BMW 328i GT Luxury

It used to be so easy! Back in the days of “when I were lad” and when Fast Lane Magazine held my attention far more than physics A-level ever could, BMW’s boot badges were just so simple to comprehend. A chrome 316 on the rear right hand corner meant that vehicle’s owner had just made it into the world of BMW ownership, a 3 series with a 1600cc engine was theirs.

On the other hand if the same chrome typeface said 735 you knew instantly there was more cash to spare. After all, a 7 series complete with a 3.5 litre engine didn’t come cheap.  A 523? Simple, someone in middle management – hence the 5 series – and a 2.3 litre six cylinder engine under the bonnet. Everything above 2 litres was six cylindered; everything below was a four-pot. A coupe had 2 doors, a saloon had 4, and a touring was an estate. Like I said, it was hardly rocket science.

These days though as we’re all a bit more concerned about the environment than we used to be BMW’s nomenclature requires a little more swatting up on.

Take the 328 GT Luxury for example. A seventeen year old me would have instantly told you that that was the near range-topping small Beemer complete with a silky smooth 6 displacing 2.8 litres. Now my hair’s shorter and all the more greyer though, that’s not quite the case. The 328 GT you see is powered by a 4 cylinder 2 litre turbo and it’s neither a  2 door coupe, a saloon - well not in the conventional sense -  or an estate, sorry! I meant a Touring. It’s is in fact a 5 door coupe.

I do hope you’re keeping up at the back, because that’s not all. The 328 GT sits on a wheelbase that’s about the same size as an X5’s, the boot is bigger than the aforementioned 3 series Touring, and in the back there’s more leg-room than you’d get in a 5 series. Oh, and you sit higher up in it too; 56mm higher to be precise.

So it’s the best of all worlds then?

Well, no, not quite. There’s price to pay for all of that space. You see GT spec 3 Series weigh in 145kg heavier than their more familiar, more saloon-shaped brethren, their centre of gravity is higher as a result as well. As a result the GT rolls a little more during cornering and its responses to the commands from your hands and feet aren’t nearly as sharp. It does ride well though, even on the optional 19” rims, and as long as you not trying set the new fastest time to the office, its 245bhp and 258lb ft of torque mean it delivers more than adequate performance. You’d never be able to label it BMW’s famous tag line “The Ultimate Driving Machine” however; it’s just a little too stately for that.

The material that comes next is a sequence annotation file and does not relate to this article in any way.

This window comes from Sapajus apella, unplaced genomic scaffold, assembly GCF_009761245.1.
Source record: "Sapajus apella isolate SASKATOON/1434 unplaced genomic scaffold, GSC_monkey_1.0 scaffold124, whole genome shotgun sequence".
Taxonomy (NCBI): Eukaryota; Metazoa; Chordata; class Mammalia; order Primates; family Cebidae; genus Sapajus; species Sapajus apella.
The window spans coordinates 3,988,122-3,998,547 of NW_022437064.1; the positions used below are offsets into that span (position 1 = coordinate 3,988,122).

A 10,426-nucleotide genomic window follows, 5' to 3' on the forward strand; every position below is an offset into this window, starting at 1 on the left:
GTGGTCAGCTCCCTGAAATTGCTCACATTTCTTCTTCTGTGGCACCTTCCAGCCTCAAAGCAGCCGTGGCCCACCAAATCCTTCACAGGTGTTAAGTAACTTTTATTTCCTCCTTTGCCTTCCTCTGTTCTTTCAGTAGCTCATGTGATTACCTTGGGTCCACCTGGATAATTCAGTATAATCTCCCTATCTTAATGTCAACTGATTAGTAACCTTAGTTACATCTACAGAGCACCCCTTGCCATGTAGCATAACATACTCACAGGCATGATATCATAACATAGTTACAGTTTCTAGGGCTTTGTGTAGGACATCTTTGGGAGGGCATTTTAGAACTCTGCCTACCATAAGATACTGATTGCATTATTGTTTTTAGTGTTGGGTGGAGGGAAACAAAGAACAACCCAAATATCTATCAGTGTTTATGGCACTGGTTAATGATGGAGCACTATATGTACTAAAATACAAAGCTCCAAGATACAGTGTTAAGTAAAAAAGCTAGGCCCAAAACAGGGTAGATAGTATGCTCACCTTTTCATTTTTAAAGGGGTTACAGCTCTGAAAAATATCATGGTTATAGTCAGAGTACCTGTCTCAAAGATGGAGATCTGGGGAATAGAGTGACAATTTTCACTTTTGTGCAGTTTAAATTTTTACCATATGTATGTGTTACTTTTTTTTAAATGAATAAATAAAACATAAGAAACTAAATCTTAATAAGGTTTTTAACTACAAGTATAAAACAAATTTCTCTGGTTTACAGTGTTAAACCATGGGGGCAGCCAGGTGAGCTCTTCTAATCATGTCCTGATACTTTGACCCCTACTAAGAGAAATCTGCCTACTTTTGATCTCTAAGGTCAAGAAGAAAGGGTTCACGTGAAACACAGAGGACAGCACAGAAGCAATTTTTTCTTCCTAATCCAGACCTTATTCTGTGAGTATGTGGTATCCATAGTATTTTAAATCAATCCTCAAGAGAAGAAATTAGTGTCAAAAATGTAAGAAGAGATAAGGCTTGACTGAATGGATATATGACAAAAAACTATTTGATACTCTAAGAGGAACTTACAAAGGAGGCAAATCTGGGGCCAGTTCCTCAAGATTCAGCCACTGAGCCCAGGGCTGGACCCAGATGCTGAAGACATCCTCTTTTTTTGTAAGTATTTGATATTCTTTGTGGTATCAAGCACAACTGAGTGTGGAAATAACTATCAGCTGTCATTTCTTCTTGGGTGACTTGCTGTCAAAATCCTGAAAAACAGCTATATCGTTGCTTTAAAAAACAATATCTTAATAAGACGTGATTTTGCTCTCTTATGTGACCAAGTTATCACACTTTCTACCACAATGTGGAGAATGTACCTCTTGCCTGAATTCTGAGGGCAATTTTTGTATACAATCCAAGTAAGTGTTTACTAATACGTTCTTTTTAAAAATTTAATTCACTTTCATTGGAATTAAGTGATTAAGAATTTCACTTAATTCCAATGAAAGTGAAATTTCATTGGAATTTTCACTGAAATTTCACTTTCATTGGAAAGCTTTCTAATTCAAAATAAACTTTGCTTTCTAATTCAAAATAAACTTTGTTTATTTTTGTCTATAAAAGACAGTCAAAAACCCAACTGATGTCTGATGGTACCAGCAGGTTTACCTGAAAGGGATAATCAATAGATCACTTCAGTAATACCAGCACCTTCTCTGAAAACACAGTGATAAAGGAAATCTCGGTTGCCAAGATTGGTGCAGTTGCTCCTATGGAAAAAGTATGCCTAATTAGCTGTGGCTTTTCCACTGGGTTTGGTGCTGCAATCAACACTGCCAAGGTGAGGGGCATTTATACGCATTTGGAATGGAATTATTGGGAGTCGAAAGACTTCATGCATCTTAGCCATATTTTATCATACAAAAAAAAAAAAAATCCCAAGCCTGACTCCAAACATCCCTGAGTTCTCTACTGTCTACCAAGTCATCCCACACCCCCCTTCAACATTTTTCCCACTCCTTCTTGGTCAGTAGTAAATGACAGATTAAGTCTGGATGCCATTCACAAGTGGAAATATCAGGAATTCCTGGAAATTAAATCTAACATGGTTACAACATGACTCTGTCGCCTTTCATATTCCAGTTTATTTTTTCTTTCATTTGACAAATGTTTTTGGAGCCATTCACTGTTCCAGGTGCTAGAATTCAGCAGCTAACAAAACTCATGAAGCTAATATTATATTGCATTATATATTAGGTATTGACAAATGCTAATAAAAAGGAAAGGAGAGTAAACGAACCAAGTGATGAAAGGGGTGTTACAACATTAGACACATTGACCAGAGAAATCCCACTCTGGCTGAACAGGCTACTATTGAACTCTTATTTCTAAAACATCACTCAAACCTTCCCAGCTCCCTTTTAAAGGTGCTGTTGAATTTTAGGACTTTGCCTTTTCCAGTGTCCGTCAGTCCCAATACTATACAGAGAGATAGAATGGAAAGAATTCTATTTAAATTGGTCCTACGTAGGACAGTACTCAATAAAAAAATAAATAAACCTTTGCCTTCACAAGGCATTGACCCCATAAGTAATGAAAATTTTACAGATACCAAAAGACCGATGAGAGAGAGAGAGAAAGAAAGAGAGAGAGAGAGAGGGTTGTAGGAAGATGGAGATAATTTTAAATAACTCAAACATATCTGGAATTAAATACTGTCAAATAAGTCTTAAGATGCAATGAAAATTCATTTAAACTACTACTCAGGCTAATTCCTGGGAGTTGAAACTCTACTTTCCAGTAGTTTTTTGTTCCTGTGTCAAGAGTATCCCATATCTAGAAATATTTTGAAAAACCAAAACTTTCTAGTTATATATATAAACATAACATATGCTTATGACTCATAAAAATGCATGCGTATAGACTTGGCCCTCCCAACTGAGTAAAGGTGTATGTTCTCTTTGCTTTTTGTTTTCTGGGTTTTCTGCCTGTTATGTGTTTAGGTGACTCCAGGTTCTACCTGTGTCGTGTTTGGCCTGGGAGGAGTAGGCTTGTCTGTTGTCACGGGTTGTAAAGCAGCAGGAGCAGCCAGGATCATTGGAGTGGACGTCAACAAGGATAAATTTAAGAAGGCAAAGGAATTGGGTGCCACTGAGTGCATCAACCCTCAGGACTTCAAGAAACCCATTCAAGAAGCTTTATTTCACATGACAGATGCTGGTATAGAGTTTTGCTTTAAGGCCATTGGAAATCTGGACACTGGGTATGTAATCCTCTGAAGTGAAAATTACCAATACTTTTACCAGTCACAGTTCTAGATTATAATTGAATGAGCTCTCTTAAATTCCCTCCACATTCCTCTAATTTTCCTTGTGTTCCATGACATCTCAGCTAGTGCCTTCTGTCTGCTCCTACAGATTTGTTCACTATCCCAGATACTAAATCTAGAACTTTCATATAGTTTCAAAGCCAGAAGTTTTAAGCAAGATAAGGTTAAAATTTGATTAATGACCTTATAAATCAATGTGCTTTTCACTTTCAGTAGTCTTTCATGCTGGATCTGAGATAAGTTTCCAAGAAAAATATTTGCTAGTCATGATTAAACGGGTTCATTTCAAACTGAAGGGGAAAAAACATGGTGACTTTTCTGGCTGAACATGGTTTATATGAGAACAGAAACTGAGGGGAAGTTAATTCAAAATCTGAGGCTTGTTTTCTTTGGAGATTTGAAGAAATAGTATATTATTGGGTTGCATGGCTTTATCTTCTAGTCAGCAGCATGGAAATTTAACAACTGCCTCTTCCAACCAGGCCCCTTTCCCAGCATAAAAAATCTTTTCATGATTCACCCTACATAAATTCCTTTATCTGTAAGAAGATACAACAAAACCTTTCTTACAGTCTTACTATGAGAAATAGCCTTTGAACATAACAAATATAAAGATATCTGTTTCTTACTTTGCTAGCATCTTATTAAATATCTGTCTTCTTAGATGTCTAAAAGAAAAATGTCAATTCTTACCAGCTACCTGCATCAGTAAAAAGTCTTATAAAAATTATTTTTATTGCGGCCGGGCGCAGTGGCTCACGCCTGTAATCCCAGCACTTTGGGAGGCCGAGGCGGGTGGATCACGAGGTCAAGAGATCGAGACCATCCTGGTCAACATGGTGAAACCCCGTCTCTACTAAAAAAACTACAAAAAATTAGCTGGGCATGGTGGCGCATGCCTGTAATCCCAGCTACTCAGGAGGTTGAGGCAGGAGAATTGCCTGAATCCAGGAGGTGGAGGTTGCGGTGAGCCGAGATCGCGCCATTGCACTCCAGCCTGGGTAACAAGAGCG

It’s also bit thirsty. Despite (optional) variable driving modes that include eco-plus and the addition of start-stop technology, in a week’s driving, I never saw more than 37mpg -and honestly Guv’, I wasn’t going that fast.  Neither was I in Sport mode, which incidentally, sharpens up the GT’s responses considerably.

It’s because of this that summing up the 328 GT is harder than trying to get to grips with the wave particle paradox. Like all BMW’s it’s beautifully built and feels like it’ll last a life time. It does offer huge amounts of space, yet it costs more than BMW’s better to drive, lighter and not that much smaller 3 Series Touring. The list of standard equipment is good ( DAB, leather, air-con, LED tail-lights, powered tail-gate etc) and yet the cost of the extras you need to purchase in order to make the Luxury title actually mean something (Electric seats, head-up display, media package/Bluetooth, adaptive headlight and more) is gulp-inducing. And, if you carry passengers, whilst they’ll love the extra legroom, you’ll always have to put up with them arguing over this car’s opinion splitting, fastback looks.  The jury’s still out you see, they’re trying to work out whether the 3 Series GT is sleek and elegant or just downright ugly.

After a week in its company I have to admit it’s rather grown on me, in fact I’d go as far as saying that despite its idiosyncrasies I rather like it. Whether or not I fully understand yet though, I’m still not quite sure.

BMW 328i GT Luxury

Engine: 1997cc 4Cyl 16V petrol turbo
Transmission: 8 speed automatic, rear wheel drive.
Power:  245bhp @7300pm
Torque: 350 lbft @5000rpm
0-62MPH: 6.1 Sec
Max Speed: 155 mph
CO2: 149 g/km
MPG: 42.2 combined
Price: £34,030 (car driven: £45,870)


Liam Bird Liam Bird

I'm Liam Bird, a freelance Motoring Writer based in the South Shropshire Marches. I currently write car reviews and road tests for a number of regional lifestyle magazines and newspapers which are distributed throughout Cheshire, Herefordshire, Shropshire, Staffordshire, Worcestershire, most of Wales and beyond.

As a member of the Welsh Group of Motoring Writers I'm as happy behind the wheel of a super-mini as I am in the latest super-car. I have press accreditation with most of the major motor manufacturers, meaning that as well as always being on the look out for further commissions, I always have a number of cars arriving each month ready to review.

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